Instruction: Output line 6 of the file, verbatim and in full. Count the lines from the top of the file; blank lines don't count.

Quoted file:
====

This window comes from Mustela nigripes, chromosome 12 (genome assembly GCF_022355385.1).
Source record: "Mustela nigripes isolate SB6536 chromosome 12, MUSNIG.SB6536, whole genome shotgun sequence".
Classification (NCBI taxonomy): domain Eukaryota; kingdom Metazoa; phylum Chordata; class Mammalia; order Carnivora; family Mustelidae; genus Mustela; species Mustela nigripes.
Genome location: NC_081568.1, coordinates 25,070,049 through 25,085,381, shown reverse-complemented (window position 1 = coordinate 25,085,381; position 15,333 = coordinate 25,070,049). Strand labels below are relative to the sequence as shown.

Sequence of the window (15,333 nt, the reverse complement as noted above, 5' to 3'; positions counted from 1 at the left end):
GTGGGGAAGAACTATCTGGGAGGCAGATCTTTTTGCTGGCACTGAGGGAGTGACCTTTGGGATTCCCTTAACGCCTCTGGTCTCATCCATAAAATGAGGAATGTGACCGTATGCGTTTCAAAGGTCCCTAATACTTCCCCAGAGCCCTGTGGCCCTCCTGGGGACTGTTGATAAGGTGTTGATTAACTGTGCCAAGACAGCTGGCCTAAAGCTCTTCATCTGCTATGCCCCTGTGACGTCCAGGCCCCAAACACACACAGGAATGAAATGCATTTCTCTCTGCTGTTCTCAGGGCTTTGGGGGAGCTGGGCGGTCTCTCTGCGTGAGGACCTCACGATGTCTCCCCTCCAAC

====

GTGGGGAAGAACTATCTGGGAGGCAGATCTTTTTGCTGGCACTGAGGGAGTGACCTTTGGGATTCCCTTAACGCCTCTGGTCTCATCCATAAAATGAGGAATGTGACCGTATGCGTTTCAAAGGTCCCTAATACTTCCCCAGAGCCCTGTGGCCCTCCTGGGGACTGTTGATAAGGTGTTGATTAACTGTGCCAAGACAGCTGGCCTAAAGCTCTTCATCTGCTATGCCCCTGTGACGTCCAGGCCCCAAACACACACAGGAATGAAATGCATTTCTCTCTGCTGTTCTCAGGGCTTTGGGGGAGCTGGGCGGTCTCTCTGCGTGAGGACCTCACGATGTCTCCCCTCCAAC